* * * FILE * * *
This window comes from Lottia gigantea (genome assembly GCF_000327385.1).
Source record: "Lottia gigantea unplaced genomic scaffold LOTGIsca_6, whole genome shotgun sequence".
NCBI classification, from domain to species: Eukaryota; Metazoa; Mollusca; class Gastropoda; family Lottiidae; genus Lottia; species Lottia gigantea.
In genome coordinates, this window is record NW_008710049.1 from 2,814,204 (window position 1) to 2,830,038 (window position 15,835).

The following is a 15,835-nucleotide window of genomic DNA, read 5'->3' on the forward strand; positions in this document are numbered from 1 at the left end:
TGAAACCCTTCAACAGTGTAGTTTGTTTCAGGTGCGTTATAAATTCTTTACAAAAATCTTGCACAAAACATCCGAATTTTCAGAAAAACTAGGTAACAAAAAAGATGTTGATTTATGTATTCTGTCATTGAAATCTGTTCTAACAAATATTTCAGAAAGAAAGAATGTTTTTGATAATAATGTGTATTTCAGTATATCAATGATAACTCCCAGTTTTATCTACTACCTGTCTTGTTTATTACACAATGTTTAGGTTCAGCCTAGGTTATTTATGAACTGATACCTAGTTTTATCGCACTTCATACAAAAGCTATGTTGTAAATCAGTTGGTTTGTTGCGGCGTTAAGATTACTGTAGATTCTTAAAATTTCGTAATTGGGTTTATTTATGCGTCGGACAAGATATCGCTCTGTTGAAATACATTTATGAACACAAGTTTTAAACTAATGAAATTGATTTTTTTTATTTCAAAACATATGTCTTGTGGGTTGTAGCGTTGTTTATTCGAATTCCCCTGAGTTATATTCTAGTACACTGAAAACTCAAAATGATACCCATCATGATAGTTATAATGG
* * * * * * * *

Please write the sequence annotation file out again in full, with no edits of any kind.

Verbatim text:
This window comes from Lottia gigantea (genome assembly GCF_000327385.1).
Source record: "Lottia gigantea unplaced genomic scaffold LOTGIsca_6, whole genome shotgun sequence".
NCBI classification, from domain to species: Eukaryota; Metazoa; Mollusca; class Gastropoda; family Lottiidae; genus Lottia; species Lottia gigantea.
In genome coordinates, this window is record NW_008710049.1 from 2,814,204 (window position 1) to 2,830,038 (window position 15,835).

The following is a 15,835-nucleotide window of genomic DNA, read 5'->3' on the forward strand; positions in this document are numbered from 1 at the left end:
TGAAACCCTTCAACAGTGTAGTTTGTTTCAGGTGCGTTATAAATTCTTTACAAAAATCTTGCACAAAACATCCGAATTTTCAGAAAAACTAGGTAACAAAAAAGATGTTGATTTATGTATTCTGTCATTGAAATCTGTTCTAACAAATATTTCAGAAAGAAAGAATGTTTTTGATAATAATGTGTATTTCAGTATATCAATGATAACTCCCAGTTTTATCTACTACCTGTCTTGTTTATTACACAATGTTTAGGTTCAGCCTAGGTTATTTATGAACTGATACCTAGTTTTATCGCACTTCATACAAAAGCTATGTTGTAAATCAGTTGGTTTGTTGCGGCGTTAAGATTACTGTAGATTCTTAAAATTTCGTAATTGGGTTTATTTATGCGTCGGACAAGATATCGCTCTGTTGAAATACATTTATGAACACAAGTTTTAAACTAATGAAATTGATTTTTTTTATTTCAAAACATATGTCTTGTGGGTTGTAGCGTTGTTTATTCGAATTCCCCTGAGTTATATTCTAGTACACTGAAAACTCAAAATGATACCCATCATGATAGTTATAATGG